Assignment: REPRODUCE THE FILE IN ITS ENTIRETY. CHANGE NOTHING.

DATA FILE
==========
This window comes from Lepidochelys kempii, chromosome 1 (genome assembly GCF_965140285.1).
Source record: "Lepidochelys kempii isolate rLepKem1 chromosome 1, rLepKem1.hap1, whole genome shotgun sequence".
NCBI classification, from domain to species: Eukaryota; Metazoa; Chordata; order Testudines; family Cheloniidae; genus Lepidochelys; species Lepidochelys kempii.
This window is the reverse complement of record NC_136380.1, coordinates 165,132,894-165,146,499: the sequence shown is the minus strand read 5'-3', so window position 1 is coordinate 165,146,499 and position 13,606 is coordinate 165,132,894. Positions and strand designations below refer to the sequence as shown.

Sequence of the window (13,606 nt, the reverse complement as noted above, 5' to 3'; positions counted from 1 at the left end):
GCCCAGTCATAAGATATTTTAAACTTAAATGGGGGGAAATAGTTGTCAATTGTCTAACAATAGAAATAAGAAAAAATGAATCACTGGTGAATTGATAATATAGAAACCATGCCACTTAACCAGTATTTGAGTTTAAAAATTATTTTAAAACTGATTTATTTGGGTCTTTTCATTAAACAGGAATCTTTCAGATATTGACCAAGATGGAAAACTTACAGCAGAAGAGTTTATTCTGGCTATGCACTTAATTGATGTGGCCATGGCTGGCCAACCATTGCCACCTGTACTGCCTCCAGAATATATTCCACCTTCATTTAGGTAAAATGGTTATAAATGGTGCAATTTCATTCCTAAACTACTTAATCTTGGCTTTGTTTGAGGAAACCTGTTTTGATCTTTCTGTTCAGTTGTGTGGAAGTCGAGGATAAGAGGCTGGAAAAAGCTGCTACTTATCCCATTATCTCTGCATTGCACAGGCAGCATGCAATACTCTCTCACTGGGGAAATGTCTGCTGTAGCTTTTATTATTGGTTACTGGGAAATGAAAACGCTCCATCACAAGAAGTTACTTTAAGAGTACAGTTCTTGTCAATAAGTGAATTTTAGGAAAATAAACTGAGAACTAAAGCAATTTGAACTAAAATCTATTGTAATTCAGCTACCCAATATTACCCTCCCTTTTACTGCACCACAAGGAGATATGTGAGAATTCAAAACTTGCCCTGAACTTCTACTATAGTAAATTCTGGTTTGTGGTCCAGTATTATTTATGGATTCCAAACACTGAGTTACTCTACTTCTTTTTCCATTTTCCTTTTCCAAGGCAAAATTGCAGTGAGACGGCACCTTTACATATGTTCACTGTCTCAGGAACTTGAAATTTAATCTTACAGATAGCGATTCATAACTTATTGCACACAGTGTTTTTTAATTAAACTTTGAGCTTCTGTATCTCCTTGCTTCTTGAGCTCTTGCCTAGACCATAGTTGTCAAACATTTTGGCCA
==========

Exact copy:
This window comes from Lepidochelys kempii, chromosome 1 (genome assembly GCF_965140285.1).
Source record: "Lepidochelys kempii isolate rLepKem1 chromosome 1, rLepKem1.hap1, whole genome shotgun sequence".
NCBI classification, from domain to species: Eukaryota; Metazoa; Chordata; order Testudines; family Cheloniidae; genus Lepidochelys; species Lepidochelys kempii.
This window is the reverse complement of record NC_136380.1, coordinates 165,132,894-165,146,499: the sequence shown is the minus strand read 5'-3', so window position 1 is coordinate 165,146,499 and position 13,606 is coordinate 165,132,894. Positions and strand designations below refer to the sequence as shown.

Sequence of the window (13,606 nt, the reverse complement as noted above, 5' to 3'; positions counted from 1 at the left end):
GCCCAGTCATAAGATATTTTAAACTTAAATGGGGGGAAATAGTTGTCAATTGTCTAACAATAGAAATAAGAAAAAATGAATCACTGGTGAATTGATAATATAGAAACCATGCCACTTAACCAGTATTTGAGTTTAAAAATTATTTTAAAACTGATTTATTTGGGTCTTTTCATTAAACAGGAATCTTTCAGATATTGACCAAGATGGAAAACTTACAGCAGAAGAGTTTATTCTGGCTATGCACTTAATTGATGTGGCCATGGCTGGCCAACCATTGCCACCTGTACTGCCTCCAGAATATATTCCACCTTCATTTAGGTAAAATGGTTATAAATGGTGCAATTTCATTCCTAAACTACTTAATCTTGGCTTTGTTTGAGGAAACCTGTTTTGATCTTTCTGTTCAGTTGTGTGGAAGTCGAGGATAAGAGGCTGGAAAAAGCTGCTACTTATCCCATTATCTCTGCATTGCACAGGCAGCATGCAATACTCTCTCACTGGGGAAATGTCTGCTGTAGCTTTTATTATTGGTTACTGGGAAATGAAAACGCTCCATCACAAGAAGTTACTTTAAGAGTACAGTTCTTGTCAATAAGTGAATTTTAGGAAAATAAACTGAGAACTAAAGCAATTTGAACTAAAATCTATTGTAATTCAGCTACCCAATATTACCCTCCCTTTTACTGCACCACAAGGAGATATGTGAGAATTCAAAACTTGCCCTGAACTTCTACTATAGTAAATTCTGGTTTGTGGTCCAGTATTATTTATGGATTCCAAACACTGAGTTACTCTACTTCTTTTTCCATTTTCCTTTTCCAAGGCAAAATTGCAGTGAGACGGCACCTTTACATATGTTCACTGTCTCAGGAACTTGAAATTTAATCTTACAGATAGCGATTCATAACTTATTGCACACAGTGTTTTTTAATTAAACTTTGAGCTTCTGTATCTCCTTGCTTCTTGAGCTCTTGCCTAGACCATAGTTGTCAAACATTTTGGCCA